Derive energy from Biomass waste

Derive energy from Biomass waste

Biomass is the most benign source of renewable energy today specifically in the developing world. As we know that there is enough non-arable land in Africa, Asia, and South America…. Most places receive enough sun & rain and unemployed manpower to harness the solar energy through photosynthesis for local use. We don’t require the new technology for this process. As per recent study, the biomass energy contributes around 10 percent of the world’s total energy requirements. Though, there is a stagnant growth for traditional biomass fuels over the last decade or two. At the same time other renewable energy increased their market share. As per IEA’s 2012 World Energy Outlook projects that by 2035, bio energy use for heating could grow by more than 60 percent and we could see drastic attention from the governments with more focus on biomass engulfed policies.
Urban waste
waste-to-fuel
The main focus should be on the waste along with ‘Biomass’ itself; as we need to stop dumping the biomass waste & start converting to useful energy, fuels, chemical feed stocks, etc. There is no shortage of waste from food, plastics and metals. The most cost-effective and cleanest process of waste to energy exists today and needs to be touted around the world. Everything we harvest eventually gets dumped, with a large fraction of its energy still available. Everything from the municipal sewage to e-waste can be processed into heat, electricity, fuels and recovered the valuable materials. This could be the turning point in the area of future renewable energy. These wastage are much cheaper than dumping and also sustainable. In fact, it’s carbon neutral or even carbon negative. The two big methods are Pyrolysis / Biochar and Fischer Tropsch. These are well developed and in use around the world. We need to specify waste to fuels so we don’t get incineration and food to fuels. Any biomass based bio energy/fuel, direct production of electricity and heat from biomass are at the bottom of the product value proposition. The liquid fuels at the top and feed protein and fertilizer trailing fuel at a significant distance. Biomass is a catch-all word and in reality is made up of various things like starch sugars, cellulosic sugars, lipids (oils), lignin and protein. All of these things are then made of carbon, hydrogen and oxygen.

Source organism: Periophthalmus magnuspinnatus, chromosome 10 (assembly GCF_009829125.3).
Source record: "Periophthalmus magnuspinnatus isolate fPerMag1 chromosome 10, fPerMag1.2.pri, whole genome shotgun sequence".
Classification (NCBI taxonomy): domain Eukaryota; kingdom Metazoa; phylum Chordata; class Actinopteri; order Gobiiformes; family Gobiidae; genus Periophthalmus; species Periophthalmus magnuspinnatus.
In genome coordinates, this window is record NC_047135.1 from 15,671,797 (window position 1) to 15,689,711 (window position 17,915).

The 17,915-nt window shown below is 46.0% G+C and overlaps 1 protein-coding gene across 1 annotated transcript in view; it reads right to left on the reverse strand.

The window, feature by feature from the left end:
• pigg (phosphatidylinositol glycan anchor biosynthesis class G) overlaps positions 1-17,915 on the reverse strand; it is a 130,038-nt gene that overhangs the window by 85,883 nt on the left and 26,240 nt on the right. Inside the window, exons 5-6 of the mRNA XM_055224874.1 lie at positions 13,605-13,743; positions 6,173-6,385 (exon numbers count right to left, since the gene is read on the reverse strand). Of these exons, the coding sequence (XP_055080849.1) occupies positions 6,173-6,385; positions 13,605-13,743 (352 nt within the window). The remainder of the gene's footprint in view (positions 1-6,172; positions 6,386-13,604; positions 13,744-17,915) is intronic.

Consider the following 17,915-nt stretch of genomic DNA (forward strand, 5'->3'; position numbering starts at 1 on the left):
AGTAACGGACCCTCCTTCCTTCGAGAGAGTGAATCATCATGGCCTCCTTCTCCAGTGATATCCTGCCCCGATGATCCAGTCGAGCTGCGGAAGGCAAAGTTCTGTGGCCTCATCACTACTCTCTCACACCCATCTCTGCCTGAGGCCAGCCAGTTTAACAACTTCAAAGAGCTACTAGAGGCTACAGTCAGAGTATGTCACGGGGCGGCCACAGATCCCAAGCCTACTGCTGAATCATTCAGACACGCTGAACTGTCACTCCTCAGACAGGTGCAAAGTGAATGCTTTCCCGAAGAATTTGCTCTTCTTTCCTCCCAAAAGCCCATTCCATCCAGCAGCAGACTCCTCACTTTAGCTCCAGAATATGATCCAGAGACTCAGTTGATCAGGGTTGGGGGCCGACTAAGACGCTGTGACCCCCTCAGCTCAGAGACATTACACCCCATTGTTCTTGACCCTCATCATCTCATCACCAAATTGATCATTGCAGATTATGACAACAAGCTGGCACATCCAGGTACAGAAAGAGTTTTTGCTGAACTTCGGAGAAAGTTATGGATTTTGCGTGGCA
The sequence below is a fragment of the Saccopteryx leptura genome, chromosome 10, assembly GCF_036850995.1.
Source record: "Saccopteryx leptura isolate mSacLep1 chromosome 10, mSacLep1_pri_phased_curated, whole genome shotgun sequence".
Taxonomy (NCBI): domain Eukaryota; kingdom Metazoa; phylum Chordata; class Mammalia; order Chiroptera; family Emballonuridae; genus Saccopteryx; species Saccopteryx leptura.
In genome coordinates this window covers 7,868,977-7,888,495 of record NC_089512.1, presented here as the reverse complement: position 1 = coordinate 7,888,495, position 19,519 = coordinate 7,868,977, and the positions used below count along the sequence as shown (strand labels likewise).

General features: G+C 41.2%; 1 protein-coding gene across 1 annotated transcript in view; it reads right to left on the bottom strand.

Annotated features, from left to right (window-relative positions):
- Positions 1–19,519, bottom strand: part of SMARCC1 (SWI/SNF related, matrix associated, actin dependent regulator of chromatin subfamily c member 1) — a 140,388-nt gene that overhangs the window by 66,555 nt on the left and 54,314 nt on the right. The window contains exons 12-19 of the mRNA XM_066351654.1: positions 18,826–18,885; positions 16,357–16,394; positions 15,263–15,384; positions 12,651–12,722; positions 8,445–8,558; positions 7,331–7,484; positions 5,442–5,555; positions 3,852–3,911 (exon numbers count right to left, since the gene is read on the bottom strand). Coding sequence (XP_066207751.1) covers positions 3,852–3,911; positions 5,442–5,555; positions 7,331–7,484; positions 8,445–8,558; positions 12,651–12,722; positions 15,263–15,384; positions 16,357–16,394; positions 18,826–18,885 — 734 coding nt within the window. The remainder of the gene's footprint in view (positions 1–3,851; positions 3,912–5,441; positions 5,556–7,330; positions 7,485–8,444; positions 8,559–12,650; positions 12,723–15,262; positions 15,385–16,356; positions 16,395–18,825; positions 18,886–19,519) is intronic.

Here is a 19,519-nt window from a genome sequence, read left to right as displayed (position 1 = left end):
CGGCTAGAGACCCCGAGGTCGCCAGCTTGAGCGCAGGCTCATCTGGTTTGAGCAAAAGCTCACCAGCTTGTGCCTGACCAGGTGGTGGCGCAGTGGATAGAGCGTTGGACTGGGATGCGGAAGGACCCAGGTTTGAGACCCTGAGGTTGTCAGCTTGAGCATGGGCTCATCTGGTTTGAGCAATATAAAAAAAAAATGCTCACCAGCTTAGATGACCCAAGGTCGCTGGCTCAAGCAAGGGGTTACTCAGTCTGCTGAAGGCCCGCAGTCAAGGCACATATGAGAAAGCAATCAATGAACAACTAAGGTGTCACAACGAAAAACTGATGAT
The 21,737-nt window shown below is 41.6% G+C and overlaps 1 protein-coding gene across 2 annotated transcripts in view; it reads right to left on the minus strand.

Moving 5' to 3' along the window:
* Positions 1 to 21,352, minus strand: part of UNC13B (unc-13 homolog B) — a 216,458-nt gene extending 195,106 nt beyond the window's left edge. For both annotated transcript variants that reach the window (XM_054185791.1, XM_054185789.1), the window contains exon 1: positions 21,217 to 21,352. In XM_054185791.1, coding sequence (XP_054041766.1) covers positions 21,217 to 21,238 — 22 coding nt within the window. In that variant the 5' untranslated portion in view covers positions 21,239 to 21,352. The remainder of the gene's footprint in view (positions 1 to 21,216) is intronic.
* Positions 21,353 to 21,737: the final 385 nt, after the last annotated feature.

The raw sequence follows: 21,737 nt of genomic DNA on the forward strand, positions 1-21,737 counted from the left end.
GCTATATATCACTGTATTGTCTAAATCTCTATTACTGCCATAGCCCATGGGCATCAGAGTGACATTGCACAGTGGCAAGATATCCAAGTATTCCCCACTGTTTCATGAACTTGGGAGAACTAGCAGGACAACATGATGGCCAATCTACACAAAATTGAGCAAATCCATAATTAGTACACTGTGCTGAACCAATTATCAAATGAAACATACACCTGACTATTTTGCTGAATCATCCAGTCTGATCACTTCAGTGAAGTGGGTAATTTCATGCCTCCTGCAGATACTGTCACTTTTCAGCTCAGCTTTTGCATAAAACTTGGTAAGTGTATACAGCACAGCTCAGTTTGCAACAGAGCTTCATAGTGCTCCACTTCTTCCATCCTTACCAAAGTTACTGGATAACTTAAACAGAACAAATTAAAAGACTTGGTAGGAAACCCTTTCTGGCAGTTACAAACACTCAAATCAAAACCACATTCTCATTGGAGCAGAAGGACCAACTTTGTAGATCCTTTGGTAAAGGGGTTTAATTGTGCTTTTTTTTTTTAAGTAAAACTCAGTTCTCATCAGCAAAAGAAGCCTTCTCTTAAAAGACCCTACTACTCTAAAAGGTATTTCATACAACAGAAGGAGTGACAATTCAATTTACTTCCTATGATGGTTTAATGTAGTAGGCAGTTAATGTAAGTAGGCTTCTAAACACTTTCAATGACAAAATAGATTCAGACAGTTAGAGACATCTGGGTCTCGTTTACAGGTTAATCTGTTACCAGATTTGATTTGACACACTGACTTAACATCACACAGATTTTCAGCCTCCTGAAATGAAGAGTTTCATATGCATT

Everything in biomass has its appropriate use in a value chain and they must be integrated, both in an economic sense as well as a new emerging ecology for the planet. The more power can be produced with wastes than other renewable while controlling the waste build-up which affects billions of people by polluting the air and land. Plus, with climate change becoming more prevalent worldwide, for increased urban area population, we can produce organic vegetables, herbs and medicinal ingredients indoors, without sunlight, effectively feeding and healing urbanites. Another type of demand for biomass feed stock will soon develop, if we really get concerned about excess atmospheric carbon. That is Biochar. Half of the carbon can/must be used for energy, but the char will provide extra out-year biomass supply as we rejuvenate soils. The Biochar will allow an even larger supply than projected in future.
Briquette of biomass is new technology to reuse waste material which is gaining attention and popularity at the moment in the world. Use of biomass as an alternative source of energy is the best way to recycle garbage and turn into utilizable products.

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